Last week Federal Reserve Chairman Alan Greenspan made President Bush very happy by publicly embracing tax cuts as an elixir for the ailing economy. On Jan. 30, Bush returned the favor. Just weeks after commenting effusively about the Fed's decision to cut interest rates, the new President declared that he would never do so again. Ever. From now on, he'll remain mum about the deliberations of Greenspan & Co. "He's an independent voice and needs to be an independent voice," Bush declared at a White House photo opportunity.
Bush was roundly criticized by economists -- even some Republicans -- for reacting to the Fed's Jan. 3 decision to cut rates by half a point. While that was before Bush was sworn in as the 43rd President, in doing so he still violated an unwritten rule that the nation's chief exec doesn't comment on the Fed's actions. The prevailing wisdom: The Federal Reserve should remain above the din of Washington politics and make its decisions solely on the basis of economic considerations.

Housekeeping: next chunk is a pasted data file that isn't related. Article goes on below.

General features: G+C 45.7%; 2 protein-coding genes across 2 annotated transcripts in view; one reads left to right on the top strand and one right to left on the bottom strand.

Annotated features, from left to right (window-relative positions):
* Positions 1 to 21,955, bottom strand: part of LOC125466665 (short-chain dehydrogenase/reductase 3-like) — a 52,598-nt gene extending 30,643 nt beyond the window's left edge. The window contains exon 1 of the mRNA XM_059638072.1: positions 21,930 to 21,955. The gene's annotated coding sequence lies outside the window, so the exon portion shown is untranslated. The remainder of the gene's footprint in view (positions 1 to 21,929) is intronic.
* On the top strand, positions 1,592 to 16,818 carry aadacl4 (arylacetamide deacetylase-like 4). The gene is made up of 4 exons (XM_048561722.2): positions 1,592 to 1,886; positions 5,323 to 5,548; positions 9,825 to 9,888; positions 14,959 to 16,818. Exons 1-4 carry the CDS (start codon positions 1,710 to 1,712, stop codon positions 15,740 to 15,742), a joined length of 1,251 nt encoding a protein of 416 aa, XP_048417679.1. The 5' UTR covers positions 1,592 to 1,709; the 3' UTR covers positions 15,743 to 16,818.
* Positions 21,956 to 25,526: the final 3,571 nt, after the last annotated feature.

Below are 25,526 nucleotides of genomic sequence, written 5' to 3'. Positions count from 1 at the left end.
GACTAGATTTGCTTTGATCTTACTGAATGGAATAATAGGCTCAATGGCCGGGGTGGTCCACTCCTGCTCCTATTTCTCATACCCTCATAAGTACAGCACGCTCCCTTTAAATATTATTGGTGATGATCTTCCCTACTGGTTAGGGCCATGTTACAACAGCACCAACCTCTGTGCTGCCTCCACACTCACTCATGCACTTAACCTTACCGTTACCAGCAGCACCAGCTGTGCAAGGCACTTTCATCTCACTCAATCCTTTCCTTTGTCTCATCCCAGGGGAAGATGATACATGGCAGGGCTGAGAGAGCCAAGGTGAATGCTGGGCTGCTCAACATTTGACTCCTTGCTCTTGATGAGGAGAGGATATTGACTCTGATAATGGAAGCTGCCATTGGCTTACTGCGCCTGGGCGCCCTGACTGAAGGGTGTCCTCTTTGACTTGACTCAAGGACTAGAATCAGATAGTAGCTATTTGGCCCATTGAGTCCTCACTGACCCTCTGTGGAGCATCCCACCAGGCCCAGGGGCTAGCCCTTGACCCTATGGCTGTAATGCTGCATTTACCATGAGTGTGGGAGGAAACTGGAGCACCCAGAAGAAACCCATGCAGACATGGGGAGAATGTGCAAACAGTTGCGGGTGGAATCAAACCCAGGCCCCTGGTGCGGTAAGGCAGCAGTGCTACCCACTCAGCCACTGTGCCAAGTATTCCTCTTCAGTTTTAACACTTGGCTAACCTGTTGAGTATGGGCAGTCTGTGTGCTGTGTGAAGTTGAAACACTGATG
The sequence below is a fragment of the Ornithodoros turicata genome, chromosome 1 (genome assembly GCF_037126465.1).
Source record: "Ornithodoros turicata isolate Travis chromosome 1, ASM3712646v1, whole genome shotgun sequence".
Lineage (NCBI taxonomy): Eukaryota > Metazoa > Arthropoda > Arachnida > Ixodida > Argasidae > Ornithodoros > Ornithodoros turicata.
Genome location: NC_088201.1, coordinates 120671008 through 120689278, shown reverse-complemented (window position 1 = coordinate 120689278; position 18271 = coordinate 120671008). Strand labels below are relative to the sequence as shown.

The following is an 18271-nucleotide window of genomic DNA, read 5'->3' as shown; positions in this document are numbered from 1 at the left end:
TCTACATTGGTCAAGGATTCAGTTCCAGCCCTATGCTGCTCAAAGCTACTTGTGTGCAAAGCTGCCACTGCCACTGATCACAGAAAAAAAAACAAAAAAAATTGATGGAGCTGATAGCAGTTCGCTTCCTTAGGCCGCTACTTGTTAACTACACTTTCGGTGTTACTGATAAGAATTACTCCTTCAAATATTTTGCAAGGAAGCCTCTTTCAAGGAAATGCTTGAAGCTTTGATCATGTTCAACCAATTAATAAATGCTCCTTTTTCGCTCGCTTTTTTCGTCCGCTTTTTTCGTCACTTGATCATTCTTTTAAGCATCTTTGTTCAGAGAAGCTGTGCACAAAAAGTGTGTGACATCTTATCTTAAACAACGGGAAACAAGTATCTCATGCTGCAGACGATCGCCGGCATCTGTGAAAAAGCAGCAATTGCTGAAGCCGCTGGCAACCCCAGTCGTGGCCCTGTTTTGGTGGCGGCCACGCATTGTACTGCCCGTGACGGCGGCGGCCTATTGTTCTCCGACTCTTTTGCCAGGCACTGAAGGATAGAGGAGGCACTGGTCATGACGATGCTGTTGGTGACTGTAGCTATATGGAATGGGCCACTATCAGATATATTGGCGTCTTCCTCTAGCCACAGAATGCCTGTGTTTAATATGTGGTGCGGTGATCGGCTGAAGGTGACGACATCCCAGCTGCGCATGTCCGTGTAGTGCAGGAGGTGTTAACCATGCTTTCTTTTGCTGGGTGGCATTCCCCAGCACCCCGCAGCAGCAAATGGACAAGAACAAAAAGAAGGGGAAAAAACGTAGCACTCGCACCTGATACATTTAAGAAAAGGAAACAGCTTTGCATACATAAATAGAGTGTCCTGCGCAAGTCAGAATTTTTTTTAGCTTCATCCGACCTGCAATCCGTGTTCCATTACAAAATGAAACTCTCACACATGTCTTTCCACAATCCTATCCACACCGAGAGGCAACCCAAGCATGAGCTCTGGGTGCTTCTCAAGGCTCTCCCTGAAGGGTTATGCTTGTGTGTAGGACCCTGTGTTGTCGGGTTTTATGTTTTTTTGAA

At the time, Bush's chief spokesman, Ari Fleischer, declared that Bush would go his own way: The new President would comment from time to time on Greenspan's decisions if he felt it appropriate, Fleischer said.
But as any Fed watcher knows, the act of commenting on Fed decisions can get very wiggy in quick fashion. For example, critics immediately posed this question: If Bush were to comment selectively on Fed decisions, would a refusal to comment be seen by the markets as a slap at Greenspan?
So much for that. Bush proved to be a quick learner. Explained the President on Jan. 30: "Mr. Greenspan needs to make his decisions independent of what I think. I learned a pretty good lesson during the transition, and that was I had commented out loud about one of the actions he took. That's the last time I'm going to comment about the actions that Mr. Greenspan takes."
By Richard S. Dunham in Washington
Edited by Douglas Harbrecht